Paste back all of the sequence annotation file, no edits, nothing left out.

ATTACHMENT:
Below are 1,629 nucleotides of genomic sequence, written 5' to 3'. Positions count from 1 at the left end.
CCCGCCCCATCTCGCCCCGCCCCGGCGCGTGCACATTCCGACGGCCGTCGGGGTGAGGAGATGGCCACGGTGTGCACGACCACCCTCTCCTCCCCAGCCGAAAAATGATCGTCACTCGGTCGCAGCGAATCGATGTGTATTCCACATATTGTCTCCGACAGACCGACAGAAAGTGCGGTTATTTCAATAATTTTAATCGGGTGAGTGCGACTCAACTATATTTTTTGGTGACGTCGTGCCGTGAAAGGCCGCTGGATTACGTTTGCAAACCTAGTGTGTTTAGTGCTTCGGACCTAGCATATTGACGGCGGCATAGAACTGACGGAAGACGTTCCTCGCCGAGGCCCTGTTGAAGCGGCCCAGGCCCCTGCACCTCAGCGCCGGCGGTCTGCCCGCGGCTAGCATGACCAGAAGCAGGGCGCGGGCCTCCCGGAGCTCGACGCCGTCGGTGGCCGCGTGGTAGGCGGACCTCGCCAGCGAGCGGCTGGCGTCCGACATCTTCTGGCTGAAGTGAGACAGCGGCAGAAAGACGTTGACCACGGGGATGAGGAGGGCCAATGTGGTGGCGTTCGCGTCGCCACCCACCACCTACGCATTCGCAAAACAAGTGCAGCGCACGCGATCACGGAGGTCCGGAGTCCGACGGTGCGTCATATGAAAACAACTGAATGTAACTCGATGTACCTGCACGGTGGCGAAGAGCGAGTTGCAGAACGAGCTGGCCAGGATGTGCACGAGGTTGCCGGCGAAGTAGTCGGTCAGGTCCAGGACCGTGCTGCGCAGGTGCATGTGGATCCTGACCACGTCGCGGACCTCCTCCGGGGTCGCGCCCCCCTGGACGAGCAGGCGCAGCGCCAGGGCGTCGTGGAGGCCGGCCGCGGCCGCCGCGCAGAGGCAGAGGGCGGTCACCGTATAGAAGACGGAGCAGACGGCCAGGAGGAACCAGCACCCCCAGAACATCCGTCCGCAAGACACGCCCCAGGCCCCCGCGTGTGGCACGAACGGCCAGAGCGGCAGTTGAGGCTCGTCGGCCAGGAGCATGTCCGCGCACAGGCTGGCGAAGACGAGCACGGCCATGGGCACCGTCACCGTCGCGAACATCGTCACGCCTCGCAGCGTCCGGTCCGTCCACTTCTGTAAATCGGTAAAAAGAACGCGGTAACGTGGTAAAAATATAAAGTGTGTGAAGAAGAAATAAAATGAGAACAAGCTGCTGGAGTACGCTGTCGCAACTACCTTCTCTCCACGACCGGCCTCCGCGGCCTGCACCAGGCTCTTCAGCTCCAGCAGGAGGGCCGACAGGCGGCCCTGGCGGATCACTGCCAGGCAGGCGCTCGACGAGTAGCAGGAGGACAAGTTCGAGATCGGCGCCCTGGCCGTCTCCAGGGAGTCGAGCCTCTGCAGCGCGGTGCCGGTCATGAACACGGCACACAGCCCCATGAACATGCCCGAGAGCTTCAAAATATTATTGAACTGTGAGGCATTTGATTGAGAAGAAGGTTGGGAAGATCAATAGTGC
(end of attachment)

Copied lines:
Below are 1,629 nucleotides of genomic sequence, written 5' to 3'. Positions count from 1 at the left end.
CCCGCCCCATCTCGCCCCGCCCCGGCGCGTGCACATTCCGACGGCCGTCGGGGTGAGGAGATGGCCACGGTGTGCACGACCACCCTCTCCTCCCCAGCCGAAAAATGATCGTCACTCGGTCGCAGCGAATCGATGTGTATTCCACATATTGTCTCCGACAGACCGACAGAAAGTGCGGTTATTTCAATAATTTTAATCGGGTGAGTGCGACTCAACTATATTTTTTGGTGACGTCGTGCCGTGAAAGGCCGCTGGATTACGTTTGCAAACCTAGTGTGTTTAGTGCTTCGGACCTAGCATATTGACGGCGGCATAGAACTGACGGAAGACGTTCCTCGCCGAGGCCCTGTTGAAGCGGCCCAGGCCCCTGCACCTCAGCGCCGGCGGTCTGCCCGCGGCTAGCATGACCAGAAGCAGGGCGCGGGCCTCCCGGAGCTCGACGCCGTCGGTGGCCGCGTGGTAGGCGGACCTCGCCAGCGAGCGGCTGGCGTCCGACATCTTCTGGCTGAAGTGAGACAGCGGCAGAAAGACGTTGACCACGGGGATGAGGAGGGCCAATGTGGTGGCGTTCGCGTCGCCACCCACCACCTACGCATTCGCAAAACAAGTGCAGCGCACGCGATCACGGAGGTCCGGAGTCCGACGGTGCGTCATATGAAAACAACTGAATGTAACTCGATGTACCTGCACGGTGGCGAAGAGCGAGTTGCAGAACGAGCTGGCCAGGATGTGCACGAGGTTGCCGGCGAAGTAGTCGGTCAGGTCCAGGACCGTGCTGCGCAGGTGCATGTGGATCCTGACCACGTCGCGGACCTCCTCCGGGGTCGCGCCCCCCTGGACGAGCAGGCGCAGCGCCAGGGCGTCGTGGAGGCCGGCCGCGGCCGCCGCGCAGAGGCAGAGGGCGGTCACCGTATAGAAGACGGAGCAGACGGCCAGGAGGAACCAGCACCCCCAGAACATCCGTCCGCAAGACACGCCCCAGGCCCCCGCGTGTGGCACGAACGGCCAGAGCGGCAGTTGAGGCTCGTCGGCCAGGAGCATGTCCGCGCACAGGCTGGCGAAGACGAGCACGGCCATGGGCACCGTCACCGTCGCGAACATCGTCACGCCTCGCAGCGTCCGGTCCGTCCACTTCTGTAAATCGGTAAAAAGAACGCGGTAACGTGGTAAAAATATAAAGTGTGTGAAGAAGAAATAAAATGAGAACAAGCTGCTGGAGTACGCTGTCGCAACTACCTTCTCTCCACGACCGGCCTCCGCGGCCTGCACCAGGCTCTTCAGCTCCAGCAGGAGGGCCGACAGGCGGCCCTGGCGGATCACTGCCAGGCAGGCGCTCGACGAGTAGCAGGAGGACAAGTTCGAGATCGGCGCCCTGGCCGTCTCCAGGGAGTCGAGCCTCTGCAGCGCGGTGCCGGTCATGAACACGGCACACAGCCCCATGAACATGCCCGAGAGCTTCAAAATATTATTGAACTGTGAGGCATTTGATTGAGAAGAAGGTTGGGAAGATCAATAGTGC